A spokesman for China's internet regulators stated that Wei's case has attracted extensive internet attention and the findings of the on-site investigation will be made public when appropriate.Baidu, a NASDAQ-listed company, said it deeply regretted Wei's death and sent condolences to his family. The company's stock shares dropped from $179.95 to $176.50 on Monday morning. The company's search engine doesn't have obvious competitor in the market as Google is blocked in China."Like other search engines," Xinhua wrote, "Baidu earns money from selling links that appear in search results. The more an advertiser pays, the higher its ads will be ranked in the search results." Shady medical businesses are known to abuse that system by hiring people to click on others companies' links, prompting Baidu to charge their competitors a fee.Chinese news outlets invented the term "Putian Gan" to refer to the private hospitals throughout the country owned by people from Putian, a prefecture-level city in Fujian Province that specialize mainly in men's health, gynecology, infertility, and plastic surgeries. Advertisements for these privately-owned hospitals are rampant on the sides of buses, telephone poles on the streets, as well as on TV during daytime and late-night time. A Sina News investigation found out that the "military hospital" that provided Wei's treatment is also owned by a pair of brothers from Putian, too.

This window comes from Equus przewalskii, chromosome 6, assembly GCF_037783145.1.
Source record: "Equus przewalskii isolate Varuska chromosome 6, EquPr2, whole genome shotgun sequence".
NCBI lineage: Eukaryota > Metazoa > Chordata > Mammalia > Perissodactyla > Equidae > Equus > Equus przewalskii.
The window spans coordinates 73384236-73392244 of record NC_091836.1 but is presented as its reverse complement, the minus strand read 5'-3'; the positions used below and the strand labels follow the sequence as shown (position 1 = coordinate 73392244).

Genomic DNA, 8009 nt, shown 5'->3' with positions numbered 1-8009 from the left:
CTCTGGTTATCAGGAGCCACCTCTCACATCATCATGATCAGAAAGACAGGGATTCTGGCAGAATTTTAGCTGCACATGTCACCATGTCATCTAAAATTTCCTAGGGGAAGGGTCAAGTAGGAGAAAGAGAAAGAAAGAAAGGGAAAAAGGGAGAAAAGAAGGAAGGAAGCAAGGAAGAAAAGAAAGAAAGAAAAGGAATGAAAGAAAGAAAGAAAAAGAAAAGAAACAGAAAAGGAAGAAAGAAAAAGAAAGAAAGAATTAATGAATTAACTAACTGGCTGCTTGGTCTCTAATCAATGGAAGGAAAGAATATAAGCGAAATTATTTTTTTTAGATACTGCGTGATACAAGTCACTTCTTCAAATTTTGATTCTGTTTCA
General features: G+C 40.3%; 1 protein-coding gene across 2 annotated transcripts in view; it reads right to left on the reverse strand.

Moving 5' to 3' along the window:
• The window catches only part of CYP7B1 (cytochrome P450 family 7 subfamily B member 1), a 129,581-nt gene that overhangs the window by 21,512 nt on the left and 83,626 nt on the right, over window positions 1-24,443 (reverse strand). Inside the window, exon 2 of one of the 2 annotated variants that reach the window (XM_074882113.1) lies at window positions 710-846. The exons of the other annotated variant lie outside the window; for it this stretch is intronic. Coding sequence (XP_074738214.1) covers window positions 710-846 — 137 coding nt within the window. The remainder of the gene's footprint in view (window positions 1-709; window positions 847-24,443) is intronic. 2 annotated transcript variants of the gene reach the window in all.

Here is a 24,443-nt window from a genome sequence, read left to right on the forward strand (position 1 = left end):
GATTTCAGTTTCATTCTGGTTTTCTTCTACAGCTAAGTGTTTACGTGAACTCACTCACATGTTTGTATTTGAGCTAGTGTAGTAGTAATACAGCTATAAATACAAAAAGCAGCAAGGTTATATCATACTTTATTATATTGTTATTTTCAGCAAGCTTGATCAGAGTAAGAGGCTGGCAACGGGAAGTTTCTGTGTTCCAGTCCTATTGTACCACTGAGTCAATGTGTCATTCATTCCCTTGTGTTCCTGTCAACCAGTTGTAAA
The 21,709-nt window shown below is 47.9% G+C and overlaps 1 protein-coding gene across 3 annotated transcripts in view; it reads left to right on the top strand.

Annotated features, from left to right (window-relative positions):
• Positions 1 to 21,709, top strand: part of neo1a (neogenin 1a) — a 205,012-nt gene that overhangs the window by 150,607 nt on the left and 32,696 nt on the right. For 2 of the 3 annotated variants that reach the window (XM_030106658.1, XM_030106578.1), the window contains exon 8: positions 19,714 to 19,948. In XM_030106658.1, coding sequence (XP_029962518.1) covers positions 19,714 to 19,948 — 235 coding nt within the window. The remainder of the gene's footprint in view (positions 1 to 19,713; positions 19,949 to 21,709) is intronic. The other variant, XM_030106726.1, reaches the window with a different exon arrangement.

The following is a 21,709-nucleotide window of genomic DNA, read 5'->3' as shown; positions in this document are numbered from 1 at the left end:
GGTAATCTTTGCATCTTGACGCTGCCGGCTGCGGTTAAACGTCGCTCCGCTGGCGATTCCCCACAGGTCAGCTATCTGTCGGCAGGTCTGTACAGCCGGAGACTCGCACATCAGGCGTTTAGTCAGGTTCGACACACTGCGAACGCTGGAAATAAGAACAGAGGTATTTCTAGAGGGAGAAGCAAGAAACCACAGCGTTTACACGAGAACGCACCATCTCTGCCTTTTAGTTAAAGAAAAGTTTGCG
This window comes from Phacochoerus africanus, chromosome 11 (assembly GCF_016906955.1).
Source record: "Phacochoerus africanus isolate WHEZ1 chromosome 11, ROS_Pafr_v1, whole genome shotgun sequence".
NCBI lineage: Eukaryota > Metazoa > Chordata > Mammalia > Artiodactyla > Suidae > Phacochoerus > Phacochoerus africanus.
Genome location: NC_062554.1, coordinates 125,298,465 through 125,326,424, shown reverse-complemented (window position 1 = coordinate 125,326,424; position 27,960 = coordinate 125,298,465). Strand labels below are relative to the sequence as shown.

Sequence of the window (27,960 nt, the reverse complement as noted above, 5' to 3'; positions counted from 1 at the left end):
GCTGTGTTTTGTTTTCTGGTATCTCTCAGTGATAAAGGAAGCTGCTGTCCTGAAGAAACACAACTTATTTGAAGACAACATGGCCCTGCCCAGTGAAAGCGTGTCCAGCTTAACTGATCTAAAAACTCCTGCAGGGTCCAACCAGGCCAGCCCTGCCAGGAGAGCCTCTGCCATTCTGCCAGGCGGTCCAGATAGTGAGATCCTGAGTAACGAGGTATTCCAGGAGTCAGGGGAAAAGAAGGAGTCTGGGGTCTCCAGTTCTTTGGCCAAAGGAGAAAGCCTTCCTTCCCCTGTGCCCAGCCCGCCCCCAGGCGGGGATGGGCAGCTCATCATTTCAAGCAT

baike.baidu.com

A spokesman for China's internet regulators stated that Wei's case has attracted extensive internet attention and the findings of the on-site investigation will be made public when appropriate.

Baidu, a NASDAQ-listed company, said it deeply regretted Wei's death and sent condolences to his family. The company's stock shares dropped from $179.95 to $176.50 on Monday morning. The company's search engine doesn't have obvious competitor in the market as Google is blocked in China.

"Like other search engines," Xinhua wrote, "Baidu earns money from selling links that appear in search results. The more an advertiser pays, the higher its ads will be ranked in the search results." Shady medical businesses are known to abuse that system by hiring people to click on others companies' links, prompting Baidu to charge their competitors a fee.

Chinese news outlets invented the term "Putian Gan" to refer to the private hospitals throughout the country owned by people from Putian, a prefecture-level city in Fujian Province that specialize mainly in men's health, gynecology, infertility, and plastic surgeries. Advertisements for these privately-owned hospitals are rampant on the sides of buses, telephone poles on the streets, as well as on TV during daytime and late-night time. A Sina News investigation found out that the "military hospital" that provided Wei's treatment is also owned by a pair of brothers from Putian, too.

"I didn't know how evil Baidu was, all the stuff about search listing ranking on medical information [...] I should have understood what it meant," Wei wrote on Zhihu, "but I didn't know a thing back then."

Earlier this year, Baidu was severely bashed by angry internet users for selling an unlicensed private hospital access to a Baidu forum that was the most easily accessible place for hemophilia patients to gather and share information. The hospital in return used the platform for self-promotion and deleted posts that challenged its credentials, reported various Chinese media.

According to Xinhua, private hospitals contributed an estimated advertising revenue of at least 10 billion yuan ($1.52 billion) to Baidu in the year of 2014.